Then an event happened that I will not soon forget, a man lounging near us found a young rotted goat’s head in front of him (just a few inches away) and he began to playfully toss it back and forth, then an idea struck him…He grabbed a jagged rock and began to try and scrape away the hairy flesh in hopes of finding some taste of meat.
And then I made a statement that I wish I could have took back, “This is what we were before Christ found us…you know spiritually.” 
What a feeble attempt to sound spiritual in the most inopportune moment, it paled in comparison so badly…I know nothing of this life or of their misfortune.
But something spiritual did occur to me as I stood there…on these same mounds stands a Clan of Men that are familiar with Korah and its curse.
They are living and breathing Miracles!  They are giants!  New Creatures!
I stood looking at these men as they talked about their days as one of the forgotten peoples.
By mere appearance you could not tell them from an Addis Urbanite, but in their eyes burns a fire, a deep cleansing fire. 
For years they lived, ate, slept the trash dump to create an existence for themselves and their families.
Now they live, eat, sleep in the city of Korah to help create new lives, as they reach in and pull out the real treasures, the people.
They introduce them to Jesus Christ, where they can trade a curse for a crown.”


So I will close this lengthy post with a couple of stories about other children at Enat Alem, our orphanage:

There aren’t many men who volunteer, at least that is what I can gather from all the children calling me “Baba”=Daddy.  You might think it is because I am white but they call Nina “Ferenje” (foreigner), no matter how many times she tells them to call her Nina.  One little girl in particular, who is very smart but sassy, calls me Baba all the time and wants my attention (but not in demanding way, just in a “I would like to have a father” way).  Today I showed her how to beep box.  Yeah that’s right…I got mad skillz.  And an hour later she was trying to do the deep bass note with her throat…I am so influential and cool.  Then I was going to write something in my Journal and I asked her if she would like to write, and she shook her head yes.  Then she said and wrote out the entire English Alphabet; that is something I will always cherish.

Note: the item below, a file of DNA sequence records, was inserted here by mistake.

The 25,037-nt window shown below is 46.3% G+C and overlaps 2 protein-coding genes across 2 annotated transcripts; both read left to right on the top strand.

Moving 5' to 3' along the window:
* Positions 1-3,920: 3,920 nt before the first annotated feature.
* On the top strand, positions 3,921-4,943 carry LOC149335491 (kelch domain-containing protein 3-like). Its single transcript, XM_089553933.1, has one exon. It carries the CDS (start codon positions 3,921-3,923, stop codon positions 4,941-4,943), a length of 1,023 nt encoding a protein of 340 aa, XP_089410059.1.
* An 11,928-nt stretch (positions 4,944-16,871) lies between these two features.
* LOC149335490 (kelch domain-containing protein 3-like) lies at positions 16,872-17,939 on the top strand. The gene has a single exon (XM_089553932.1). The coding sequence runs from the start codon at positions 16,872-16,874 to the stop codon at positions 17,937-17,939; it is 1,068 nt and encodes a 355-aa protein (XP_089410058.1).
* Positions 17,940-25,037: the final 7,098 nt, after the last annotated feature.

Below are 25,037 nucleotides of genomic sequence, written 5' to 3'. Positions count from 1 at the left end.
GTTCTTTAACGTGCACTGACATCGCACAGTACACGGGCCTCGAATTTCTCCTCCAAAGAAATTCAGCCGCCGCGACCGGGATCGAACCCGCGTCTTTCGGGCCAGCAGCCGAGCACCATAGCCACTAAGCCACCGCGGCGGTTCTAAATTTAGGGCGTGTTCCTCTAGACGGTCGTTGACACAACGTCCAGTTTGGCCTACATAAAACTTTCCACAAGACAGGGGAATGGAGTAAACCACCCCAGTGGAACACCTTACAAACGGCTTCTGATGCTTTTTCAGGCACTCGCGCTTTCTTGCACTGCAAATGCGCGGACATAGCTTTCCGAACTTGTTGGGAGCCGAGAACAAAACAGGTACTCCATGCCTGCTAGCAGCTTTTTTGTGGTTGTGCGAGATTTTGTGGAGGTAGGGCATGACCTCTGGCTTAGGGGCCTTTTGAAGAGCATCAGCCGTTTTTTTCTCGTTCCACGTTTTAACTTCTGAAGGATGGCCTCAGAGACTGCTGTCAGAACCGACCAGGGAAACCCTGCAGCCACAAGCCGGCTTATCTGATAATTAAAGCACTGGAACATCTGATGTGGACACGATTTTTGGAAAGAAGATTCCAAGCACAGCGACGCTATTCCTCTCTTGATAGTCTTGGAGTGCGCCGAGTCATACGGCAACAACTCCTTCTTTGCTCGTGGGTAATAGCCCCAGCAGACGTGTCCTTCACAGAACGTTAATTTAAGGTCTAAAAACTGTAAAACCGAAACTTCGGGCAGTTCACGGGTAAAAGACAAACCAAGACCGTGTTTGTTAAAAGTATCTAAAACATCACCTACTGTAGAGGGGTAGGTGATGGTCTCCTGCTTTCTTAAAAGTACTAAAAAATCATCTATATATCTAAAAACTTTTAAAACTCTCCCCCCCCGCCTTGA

There is also a girl there who is blind and deaf.  I haven’t paid too much attention to her over the last week, but I did feel religious pity for her.  Today God changed that and I looked at her and said, “Wait, isn’t my God a healer.”  So with the Mark 7 story in my heart (I read it earlier that morning for this very reason) I went up to her today and sat beside her.  She put her hand in mine and then up to my face.  She smiled when she felt the scruff from a three day beard on my cheeks.  She then lay her head on my shoulder and hugged me…my heart leapt in my chest.  Then she crawled in to my lap and just stayed there for a few minutes…so calm, so quiet, like she wasn’t afraid anymore or that she was just soaking in a few minutes of fatherly love.  I rubbed her arms and head as I gently prayed for her and asked God to loose her tongue and give her sight.  I am going to pray for her every day and ask my Dad to heal her, because that is His nature….to create and recreate.  Whether He heals her or not is up to him, I offered up the petition and will continue to lift it up.  But I will give her what I can, Love.

- Wes

Saturday, January 22, 2011

A Day in the Life...

January 22, 2011

Okay, so perhaps today’s post won’t be that glamorous or exciting, but it’s a little insight into our daily lives here in Addis Ababa. 

8am  We usually eat breakfast at this time.  Anything from omellettes, to oatmeal, to pancakes, to things we don’t really recognize, but taste fairly good.

9:30am  Our driver, Solomon, picks us up and takes us to our orphanage, to see our beautiful babies.  We get to spend 3 hours with them each day.  Three glorious hours….

1-2pm  We eat lunch at some restaurant Solomon picks out for us.  He seems to know all the restaurants in the city.  The most we have paid per person for a meal is about $4.  We try to stay in the $2-$3 range, though.

2-10pm  It just depends.  The first week we were here, we were driving all over the place.  We went to internet cafes, we went to Korah, and in the middle of all of it we go to dinner.  Now that we are at our new guesthouse, we will probably drive around a little less since we are closer to everything.

We usually go to sleep around 11pm.  That is a bit early for us night owls, but in Addis Ababa, when you are constantly on the go, it is just right. 

That’s our life here.   We haven’t gone on too many touristy expeditions, but we figure we have plenty of time, so we’ll get to that eventually.

As for our time at the orphanage….we cherish every moment. 
It is a really nice orphanage.  The gate is black with a gold oval design in the middle.  When you walk passed the gate, you step into a stone courtyard.  You usually can’t see straight through to the building across the way because there are about 5 lines of laundry draped in cloth diapers and baby clothes.  When you first walk in, the director’s office is to the left, about 80 feet away.  Beside his office, there appears to be a room for some of the staff.  It mainly just has mats on the floor with blankets.  I think many of them may stay there when they are working. About 30 feet to the right is a room where several children stay.  If you could look straight ahead (without all the laundry in the way, that is), you would see the infant and toddlers building, which is about 50 feet away.  This is where Alex & Eliana spend their days and nights.